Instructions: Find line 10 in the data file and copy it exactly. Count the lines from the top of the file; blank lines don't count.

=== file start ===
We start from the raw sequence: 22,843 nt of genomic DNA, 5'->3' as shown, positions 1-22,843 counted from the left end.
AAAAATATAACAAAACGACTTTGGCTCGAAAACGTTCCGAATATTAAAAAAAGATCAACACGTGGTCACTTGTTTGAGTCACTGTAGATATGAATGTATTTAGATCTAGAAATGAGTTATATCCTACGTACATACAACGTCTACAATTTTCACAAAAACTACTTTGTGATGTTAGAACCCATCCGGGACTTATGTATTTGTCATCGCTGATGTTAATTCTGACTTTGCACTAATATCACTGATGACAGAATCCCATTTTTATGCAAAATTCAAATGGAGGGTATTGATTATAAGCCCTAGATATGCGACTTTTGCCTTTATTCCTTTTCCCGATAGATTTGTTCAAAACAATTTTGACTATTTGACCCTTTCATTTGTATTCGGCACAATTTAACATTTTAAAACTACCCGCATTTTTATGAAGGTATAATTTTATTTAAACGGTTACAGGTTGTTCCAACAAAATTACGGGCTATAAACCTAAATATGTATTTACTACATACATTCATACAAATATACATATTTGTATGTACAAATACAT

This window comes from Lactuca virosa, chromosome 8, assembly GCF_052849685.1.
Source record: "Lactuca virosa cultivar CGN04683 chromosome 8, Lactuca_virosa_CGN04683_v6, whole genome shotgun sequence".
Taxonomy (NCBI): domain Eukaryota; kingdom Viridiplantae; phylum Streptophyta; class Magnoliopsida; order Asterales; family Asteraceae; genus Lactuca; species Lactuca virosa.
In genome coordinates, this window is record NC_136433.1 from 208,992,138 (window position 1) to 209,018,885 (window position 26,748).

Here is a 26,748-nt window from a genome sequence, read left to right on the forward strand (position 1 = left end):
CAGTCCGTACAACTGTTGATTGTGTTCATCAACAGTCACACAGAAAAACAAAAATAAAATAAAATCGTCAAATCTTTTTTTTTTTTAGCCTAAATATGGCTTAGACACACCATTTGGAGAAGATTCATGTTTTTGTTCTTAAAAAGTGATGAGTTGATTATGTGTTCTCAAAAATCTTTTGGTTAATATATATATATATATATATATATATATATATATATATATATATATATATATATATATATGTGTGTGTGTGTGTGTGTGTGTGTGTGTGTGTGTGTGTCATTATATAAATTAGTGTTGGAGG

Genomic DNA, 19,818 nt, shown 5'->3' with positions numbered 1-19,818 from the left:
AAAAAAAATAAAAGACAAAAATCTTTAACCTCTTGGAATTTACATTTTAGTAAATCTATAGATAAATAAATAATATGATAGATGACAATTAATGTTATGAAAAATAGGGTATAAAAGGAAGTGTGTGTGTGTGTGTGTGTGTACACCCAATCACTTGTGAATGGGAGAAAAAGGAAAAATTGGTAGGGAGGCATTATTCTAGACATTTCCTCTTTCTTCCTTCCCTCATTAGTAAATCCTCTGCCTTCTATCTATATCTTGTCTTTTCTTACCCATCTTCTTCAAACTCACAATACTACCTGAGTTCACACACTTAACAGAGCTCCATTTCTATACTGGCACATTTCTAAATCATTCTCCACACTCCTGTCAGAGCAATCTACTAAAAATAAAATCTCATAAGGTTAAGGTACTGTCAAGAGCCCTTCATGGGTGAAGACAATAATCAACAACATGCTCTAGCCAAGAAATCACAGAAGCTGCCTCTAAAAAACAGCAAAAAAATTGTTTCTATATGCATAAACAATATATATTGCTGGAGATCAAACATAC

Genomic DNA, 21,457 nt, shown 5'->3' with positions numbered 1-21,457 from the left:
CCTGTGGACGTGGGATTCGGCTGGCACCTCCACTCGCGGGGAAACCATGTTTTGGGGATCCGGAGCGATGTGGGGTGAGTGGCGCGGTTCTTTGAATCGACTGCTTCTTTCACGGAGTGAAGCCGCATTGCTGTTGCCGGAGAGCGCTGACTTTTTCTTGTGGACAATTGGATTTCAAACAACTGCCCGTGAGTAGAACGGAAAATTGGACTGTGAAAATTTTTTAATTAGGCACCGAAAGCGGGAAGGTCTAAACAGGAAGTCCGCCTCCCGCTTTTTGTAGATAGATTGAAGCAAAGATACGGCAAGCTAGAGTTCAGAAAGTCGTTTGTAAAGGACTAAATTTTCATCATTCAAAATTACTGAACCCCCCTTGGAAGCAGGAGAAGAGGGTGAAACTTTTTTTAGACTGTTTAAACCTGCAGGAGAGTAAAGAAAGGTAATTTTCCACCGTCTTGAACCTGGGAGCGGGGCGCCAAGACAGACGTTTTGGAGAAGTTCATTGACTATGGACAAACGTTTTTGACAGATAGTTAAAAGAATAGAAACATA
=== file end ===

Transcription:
AAAAAAAATAAAAGACAAAAATCTTTAACCTCTTGGAATTTACATTTTAGTAAATCTATAGATAAATAAATAATATGATAGATGACAATTAATGTTATGAAAAATAGGGTATAAAAGGAAGTGTGTGTGTGTGTGTGTGTGTACACCCAATCACTTGTGAATGGGAGAAAAAGGAAAAATTGGTAGGGAGGCATTATTCTAGACATTTCCTCTTTCTTCCTTCCCTCATTAGTAAATCCTCTGCCTTCTATCTATATCTTGTCTTTTCTTACCCATCTTCTTCAAACTCACAATACTACCTGAGTTCACACACTTAACAGAGCTCCATTTCTATACTGGCACATTTCTAAATCATTCTCCACACTCCTGTCAGAGCAATCTACTAAAAATAAAATCTCATAAGGTTAAGGTACTGTCAAGAGCCCTTCATGGGTGAAGACAATAATCAACAACATGCTCTAGCCAAGAAATCACAGAAGCTGCCTCTAAAAAACAGCAAAAAAATTGTTTCTATATGCATAAACAATATATATTGCTGGAGATCAAACATAC